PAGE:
Throughout the 1930s, the Nazis tried to exploit Arab and Persian resentment of Britain's colonial domination of the Middle East. The Nazis promised the Arabs "liberation" from the French and British, a promise which many in the Arab world, not grasping the racist character of a Nazi regime that would likely have reduced them to slaves in their own land, took at face value. Although there was sympathy for Nazi Germany across much of the Muslim world, this was mostly on the grounds of strong anti-British hostility rather than support for Nazi racist doctrines, and it rarely includes an anti-Semitic element. While for the vast majority of Muslims the war in Europe remained a distant conflict, the Nazis managed to recruit some Muslims directly. Two SS divisions were raised from Albanian and Bosnian Muslims, but the Nazis soon discovered that these units were militarily ineffective and unmotivated to fight for the Third Reich. The Nazis made much propaganda about the meeting between Hitler and Haj Mohammed Amin al-Husseini, the Mufti of Jerusalem, which took place on November 21, 1941. Al-Husseini or the Muslims troops fighting on the side of the Wehrmacht were not representative of Muslim sentiments in the course of World War II. Hundreds of thousands of Muslim soldiers from Africa, India, and the Soviet Union fought in the Allies' armies to help to defeat fascism at places like El-Alamein, Monte Cassino, the beaches of Provence, and Stalingrad.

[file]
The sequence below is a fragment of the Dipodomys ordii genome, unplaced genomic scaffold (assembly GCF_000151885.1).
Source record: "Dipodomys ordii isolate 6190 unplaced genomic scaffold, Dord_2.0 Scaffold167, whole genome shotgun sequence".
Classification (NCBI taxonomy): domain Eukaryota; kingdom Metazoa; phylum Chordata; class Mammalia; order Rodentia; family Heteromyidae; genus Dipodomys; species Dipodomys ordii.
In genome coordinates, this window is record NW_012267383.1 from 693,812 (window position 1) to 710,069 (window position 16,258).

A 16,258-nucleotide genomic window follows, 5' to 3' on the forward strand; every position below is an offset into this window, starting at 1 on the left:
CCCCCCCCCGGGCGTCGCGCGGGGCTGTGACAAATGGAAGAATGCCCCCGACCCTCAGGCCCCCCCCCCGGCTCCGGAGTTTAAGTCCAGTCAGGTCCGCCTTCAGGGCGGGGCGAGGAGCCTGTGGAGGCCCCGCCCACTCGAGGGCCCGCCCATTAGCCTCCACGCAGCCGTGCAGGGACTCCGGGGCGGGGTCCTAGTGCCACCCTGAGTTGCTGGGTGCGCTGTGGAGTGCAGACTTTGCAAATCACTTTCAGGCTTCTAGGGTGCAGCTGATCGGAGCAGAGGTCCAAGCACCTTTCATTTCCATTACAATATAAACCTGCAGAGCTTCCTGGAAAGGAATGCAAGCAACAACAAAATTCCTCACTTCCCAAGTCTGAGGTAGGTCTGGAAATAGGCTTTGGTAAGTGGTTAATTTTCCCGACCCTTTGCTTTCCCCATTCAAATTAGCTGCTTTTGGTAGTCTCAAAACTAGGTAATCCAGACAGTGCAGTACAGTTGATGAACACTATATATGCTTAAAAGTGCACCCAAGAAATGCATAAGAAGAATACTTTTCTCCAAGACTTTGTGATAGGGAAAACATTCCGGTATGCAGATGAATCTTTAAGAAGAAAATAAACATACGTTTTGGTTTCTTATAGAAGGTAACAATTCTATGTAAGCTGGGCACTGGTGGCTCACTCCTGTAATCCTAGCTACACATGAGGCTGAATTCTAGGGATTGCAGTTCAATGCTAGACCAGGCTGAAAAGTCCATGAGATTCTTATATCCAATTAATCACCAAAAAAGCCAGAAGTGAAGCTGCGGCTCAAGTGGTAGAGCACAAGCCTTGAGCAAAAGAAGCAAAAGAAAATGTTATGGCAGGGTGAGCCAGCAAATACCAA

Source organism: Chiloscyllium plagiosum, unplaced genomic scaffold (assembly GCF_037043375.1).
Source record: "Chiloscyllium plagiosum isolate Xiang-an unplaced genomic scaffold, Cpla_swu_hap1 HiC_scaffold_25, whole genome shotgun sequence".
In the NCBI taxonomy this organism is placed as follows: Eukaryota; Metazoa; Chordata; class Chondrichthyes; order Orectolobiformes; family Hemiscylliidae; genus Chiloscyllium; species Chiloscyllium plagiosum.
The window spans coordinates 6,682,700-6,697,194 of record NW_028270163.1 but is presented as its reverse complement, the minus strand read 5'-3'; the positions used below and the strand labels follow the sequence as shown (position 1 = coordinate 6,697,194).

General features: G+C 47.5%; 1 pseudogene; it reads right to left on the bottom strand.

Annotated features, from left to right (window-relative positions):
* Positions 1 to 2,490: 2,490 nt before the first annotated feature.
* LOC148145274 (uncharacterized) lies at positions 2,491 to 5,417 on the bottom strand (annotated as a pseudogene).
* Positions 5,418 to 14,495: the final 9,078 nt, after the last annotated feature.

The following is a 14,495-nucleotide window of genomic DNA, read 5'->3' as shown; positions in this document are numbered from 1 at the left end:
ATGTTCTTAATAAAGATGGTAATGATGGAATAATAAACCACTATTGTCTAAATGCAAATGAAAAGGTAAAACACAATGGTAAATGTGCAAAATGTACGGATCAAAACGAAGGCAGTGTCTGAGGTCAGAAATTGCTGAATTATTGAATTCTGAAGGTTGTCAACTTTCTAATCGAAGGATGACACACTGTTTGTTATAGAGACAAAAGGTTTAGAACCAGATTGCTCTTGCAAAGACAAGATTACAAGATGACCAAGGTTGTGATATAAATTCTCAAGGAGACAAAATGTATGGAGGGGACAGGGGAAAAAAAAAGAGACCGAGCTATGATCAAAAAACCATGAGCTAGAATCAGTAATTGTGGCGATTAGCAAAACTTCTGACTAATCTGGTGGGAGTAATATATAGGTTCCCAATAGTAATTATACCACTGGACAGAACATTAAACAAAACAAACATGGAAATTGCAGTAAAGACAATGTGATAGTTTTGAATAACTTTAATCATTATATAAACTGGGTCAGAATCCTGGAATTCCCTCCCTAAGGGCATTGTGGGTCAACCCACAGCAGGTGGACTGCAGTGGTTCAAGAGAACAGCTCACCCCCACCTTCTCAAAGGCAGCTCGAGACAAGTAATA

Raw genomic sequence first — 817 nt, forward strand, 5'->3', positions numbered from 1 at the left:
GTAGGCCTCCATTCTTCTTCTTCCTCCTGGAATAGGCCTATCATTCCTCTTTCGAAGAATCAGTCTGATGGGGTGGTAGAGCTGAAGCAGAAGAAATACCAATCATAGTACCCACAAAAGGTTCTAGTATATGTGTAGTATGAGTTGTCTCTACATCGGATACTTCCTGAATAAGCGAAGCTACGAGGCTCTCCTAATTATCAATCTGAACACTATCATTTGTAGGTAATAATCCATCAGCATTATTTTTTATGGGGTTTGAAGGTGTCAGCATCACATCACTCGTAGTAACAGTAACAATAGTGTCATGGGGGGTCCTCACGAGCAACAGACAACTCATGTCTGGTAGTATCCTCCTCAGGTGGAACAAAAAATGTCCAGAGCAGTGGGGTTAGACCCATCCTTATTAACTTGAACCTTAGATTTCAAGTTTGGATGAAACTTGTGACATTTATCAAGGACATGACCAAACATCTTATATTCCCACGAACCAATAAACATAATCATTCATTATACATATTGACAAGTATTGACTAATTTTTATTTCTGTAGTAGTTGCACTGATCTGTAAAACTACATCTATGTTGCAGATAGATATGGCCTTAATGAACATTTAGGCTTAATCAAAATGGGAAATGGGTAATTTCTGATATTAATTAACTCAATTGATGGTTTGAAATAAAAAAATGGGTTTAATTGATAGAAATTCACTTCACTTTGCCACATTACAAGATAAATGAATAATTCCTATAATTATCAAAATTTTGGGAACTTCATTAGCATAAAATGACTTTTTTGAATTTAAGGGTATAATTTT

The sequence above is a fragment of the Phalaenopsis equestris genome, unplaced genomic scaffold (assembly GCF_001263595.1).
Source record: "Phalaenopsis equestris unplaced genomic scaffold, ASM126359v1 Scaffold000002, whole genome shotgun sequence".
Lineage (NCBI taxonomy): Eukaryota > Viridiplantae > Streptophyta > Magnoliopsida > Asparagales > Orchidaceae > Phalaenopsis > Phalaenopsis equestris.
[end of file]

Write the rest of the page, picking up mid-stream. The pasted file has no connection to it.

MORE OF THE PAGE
22 Did any Muslims help save the lives of Jews fleeing Nazi persecution?
Yes. The case of Albania is interesting to note. Albania is the sole European country with a Muslim-majority population. Albania was the only country in Europe in which there were more Jews after the war than there had been before the war. Before World War II, there were only 200 Jews in Albania, which had a total population of 800,000. After the war, there were many more Jews after Jewish refugees from some half dozen European countries fled the Nazi persecution and sought shelter in Albania. Among the 70 Muslims officially recognized as Righteous Among the Nations, there are many stories of great courage and sacrifice. These include the Bosnian Dervis Korkut, who harbored a young Jewish woman resistance fighter named Mira Papo and saved the Sarajevo Haggadah, one of the most valuable Hebrew manuscripts in the world; the Turk Selahattin Ulkumen, whose rescue of fifty Jews from the ovens of Auschwitz led to the death of his wife Mihrinissa soon after she gave birth to their son Mehmet when the Nazis retaliated for his heroism; and the Albanian Refik Vesili who - at the age of 16 - saved eight Jews by hiding them in his family's mountain home.